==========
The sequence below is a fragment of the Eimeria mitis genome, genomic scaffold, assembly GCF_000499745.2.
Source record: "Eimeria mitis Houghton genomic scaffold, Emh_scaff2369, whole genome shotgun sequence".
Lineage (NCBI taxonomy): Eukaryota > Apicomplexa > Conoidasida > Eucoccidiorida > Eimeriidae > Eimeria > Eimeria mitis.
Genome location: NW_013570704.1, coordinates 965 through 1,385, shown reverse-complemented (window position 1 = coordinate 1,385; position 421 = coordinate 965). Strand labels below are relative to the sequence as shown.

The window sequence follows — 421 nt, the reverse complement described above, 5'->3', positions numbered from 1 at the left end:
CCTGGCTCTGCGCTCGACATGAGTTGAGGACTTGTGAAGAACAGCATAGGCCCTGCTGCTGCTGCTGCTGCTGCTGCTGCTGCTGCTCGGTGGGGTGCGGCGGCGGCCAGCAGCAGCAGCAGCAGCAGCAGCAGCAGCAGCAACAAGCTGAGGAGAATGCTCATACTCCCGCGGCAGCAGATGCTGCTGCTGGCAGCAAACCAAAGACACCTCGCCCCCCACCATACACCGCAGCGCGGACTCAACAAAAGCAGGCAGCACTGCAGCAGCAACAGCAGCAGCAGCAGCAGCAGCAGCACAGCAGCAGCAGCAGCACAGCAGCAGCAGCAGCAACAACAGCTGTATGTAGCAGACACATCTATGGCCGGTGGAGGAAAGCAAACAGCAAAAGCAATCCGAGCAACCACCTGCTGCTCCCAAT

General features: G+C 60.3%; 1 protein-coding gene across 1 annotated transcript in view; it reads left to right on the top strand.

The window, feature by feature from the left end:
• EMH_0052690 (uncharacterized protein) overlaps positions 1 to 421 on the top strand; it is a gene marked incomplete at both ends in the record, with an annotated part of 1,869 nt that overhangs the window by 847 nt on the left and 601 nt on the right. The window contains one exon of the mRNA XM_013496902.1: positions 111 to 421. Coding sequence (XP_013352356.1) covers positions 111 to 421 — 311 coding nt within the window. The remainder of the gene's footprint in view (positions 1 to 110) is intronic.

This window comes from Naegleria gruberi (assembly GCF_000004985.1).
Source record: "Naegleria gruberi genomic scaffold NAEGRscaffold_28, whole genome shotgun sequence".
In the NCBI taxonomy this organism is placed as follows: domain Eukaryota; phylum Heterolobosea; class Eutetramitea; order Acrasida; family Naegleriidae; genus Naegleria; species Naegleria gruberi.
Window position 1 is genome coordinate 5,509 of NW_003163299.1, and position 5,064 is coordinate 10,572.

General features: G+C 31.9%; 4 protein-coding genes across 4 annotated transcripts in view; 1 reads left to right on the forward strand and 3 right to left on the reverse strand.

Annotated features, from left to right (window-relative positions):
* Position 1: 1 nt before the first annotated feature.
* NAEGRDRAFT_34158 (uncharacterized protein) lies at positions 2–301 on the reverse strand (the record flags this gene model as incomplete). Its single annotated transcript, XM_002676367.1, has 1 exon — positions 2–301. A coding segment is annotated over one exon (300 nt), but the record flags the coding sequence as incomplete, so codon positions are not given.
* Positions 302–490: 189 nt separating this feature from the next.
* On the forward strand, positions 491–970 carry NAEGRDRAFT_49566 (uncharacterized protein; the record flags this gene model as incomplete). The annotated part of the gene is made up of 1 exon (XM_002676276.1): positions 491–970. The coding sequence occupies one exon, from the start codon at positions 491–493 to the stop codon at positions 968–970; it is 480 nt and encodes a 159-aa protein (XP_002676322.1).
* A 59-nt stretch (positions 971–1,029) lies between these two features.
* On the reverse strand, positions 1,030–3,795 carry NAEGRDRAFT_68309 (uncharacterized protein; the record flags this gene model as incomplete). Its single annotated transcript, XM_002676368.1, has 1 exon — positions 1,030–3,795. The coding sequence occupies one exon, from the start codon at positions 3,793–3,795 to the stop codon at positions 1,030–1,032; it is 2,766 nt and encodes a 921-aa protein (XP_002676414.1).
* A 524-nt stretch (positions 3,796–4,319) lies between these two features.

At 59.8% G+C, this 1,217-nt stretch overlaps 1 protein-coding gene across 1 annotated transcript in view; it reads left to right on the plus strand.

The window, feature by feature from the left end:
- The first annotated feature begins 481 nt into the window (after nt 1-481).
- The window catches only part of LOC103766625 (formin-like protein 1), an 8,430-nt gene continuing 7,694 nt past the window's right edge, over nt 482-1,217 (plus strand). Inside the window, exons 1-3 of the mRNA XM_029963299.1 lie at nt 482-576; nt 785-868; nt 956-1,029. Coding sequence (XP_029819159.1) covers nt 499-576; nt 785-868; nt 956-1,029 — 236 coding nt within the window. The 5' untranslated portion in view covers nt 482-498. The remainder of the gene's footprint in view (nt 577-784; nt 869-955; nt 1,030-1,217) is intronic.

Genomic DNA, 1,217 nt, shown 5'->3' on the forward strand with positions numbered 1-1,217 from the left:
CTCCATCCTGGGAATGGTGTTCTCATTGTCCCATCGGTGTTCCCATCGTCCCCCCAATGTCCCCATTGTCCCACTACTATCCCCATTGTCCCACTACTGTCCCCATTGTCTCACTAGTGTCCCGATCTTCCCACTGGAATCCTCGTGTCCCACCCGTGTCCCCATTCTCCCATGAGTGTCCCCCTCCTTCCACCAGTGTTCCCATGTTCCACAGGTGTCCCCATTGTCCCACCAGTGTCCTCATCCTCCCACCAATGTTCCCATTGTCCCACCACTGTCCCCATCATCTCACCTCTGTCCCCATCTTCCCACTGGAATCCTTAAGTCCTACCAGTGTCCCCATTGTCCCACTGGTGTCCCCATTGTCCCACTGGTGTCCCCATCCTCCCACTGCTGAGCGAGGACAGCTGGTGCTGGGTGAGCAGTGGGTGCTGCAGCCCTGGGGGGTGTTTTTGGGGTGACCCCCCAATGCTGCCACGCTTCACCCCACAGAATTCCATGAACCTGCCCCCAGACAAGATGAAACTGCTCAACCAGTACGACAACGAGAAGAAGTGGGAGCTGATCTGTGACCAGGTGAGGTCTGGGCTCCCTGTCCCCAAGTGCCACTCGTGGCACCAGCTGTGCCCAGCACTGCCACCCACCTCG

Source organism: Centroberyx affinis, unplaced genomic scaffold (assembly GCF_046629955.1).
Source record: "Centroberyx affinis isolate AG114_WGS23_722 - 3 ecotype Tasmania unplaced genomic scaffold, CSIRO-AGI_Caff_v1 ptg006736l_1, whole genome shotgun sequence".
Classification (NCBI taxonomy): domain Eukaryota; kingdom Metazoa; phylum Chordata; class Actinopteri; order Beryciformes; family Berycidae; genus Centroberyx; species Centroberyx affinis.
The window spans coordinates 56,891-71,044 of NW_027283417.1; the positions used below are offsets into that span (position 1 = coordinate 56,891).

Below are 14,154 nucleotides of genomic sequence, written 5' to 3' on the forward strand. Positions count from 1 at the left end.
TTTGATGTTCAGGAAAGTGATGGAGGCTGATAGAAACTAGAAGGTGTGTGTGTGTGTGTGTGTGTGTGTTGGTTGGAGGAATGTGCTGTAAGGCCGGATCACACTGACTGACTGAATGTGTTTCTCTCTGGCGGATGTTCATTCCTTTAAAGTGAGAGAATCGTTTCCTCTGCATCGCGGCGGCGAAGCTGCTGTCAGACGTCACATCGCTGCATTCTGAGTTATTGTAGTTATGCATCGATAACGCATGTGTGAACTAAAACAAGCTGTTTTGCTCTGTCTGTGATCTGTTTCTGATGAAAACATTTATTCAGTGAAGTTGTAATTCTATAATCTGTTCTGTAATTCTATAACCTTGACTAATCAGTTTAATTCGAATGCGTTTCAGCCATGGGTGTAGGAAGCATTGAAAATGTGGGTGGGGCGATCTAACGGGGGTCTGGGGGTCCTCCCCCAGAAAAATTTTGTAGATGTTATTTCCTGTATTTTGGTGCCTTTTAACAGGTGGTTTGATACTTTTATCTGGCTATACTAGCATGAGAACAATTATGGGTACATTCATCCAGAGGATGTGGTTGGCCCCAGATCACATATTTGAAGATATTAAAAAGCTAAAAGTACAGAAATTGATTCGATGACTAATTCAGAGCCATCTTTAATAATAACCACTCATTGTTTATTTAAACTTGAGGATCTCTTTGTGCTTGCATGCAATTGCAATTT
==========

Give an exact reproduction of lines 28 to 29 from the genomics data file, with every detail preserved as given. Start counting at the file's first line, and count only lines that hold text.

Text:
CTCCATCCTGGGAATGGTGTTCTCATTGTCCCATCGGTGTTCCCATCGTCCCCCCAATGTCCCCATTGTCCCACTACTATCCCCATTGTCCCACTACTGTCCCCATTGTCTCACTAGTGTCCCGATCTTCCCACTGGAATCCTCGTGTCCCACCCGTGTCCCCATTCTCCCATGAGTGTCCCCCTCCTTCCACCAGTGTTCCCATGTTCCACAGGTGTCCCCATTGTCCCACCAGTGTCCTCATCCTCCCACCAATGTTCCCATTGTCCCACCACTGTCCCCATCATCTCACCTCTGTCCCCATCTTCCCACTGGAATCCTTAAGTCCTACCAGTGTCCCCATTGTCCCACTGGTGTCCCCATTGTCCCACTGGTGTCCCCATCCTCCCACTGCTGAGCGAGGACAGCTGGTGCTGGGTGAGCAGTGGGTGCTGCAGCCCTGGGGGGTGTTTTTGGGGTGACCCCCCAATGCTGCCACGCTTCACCCCACAGAATTCCATGAACCTGCCCCCAGACAAGATGAAACTGCTCAACCAGTACGACAACGAGAAGAAGTGGGAGCTGATCTGTGACCAGGTGAGGTCTGGGCTCCCTGTCCCCAAGTGCCACTCGTGGCACCAGCTGTGCCCAGCACTGCCACCCACCTCG

Source organism: Centroberyx affinis, unplaced genomic scaffold (assembly GCF_046629955.1).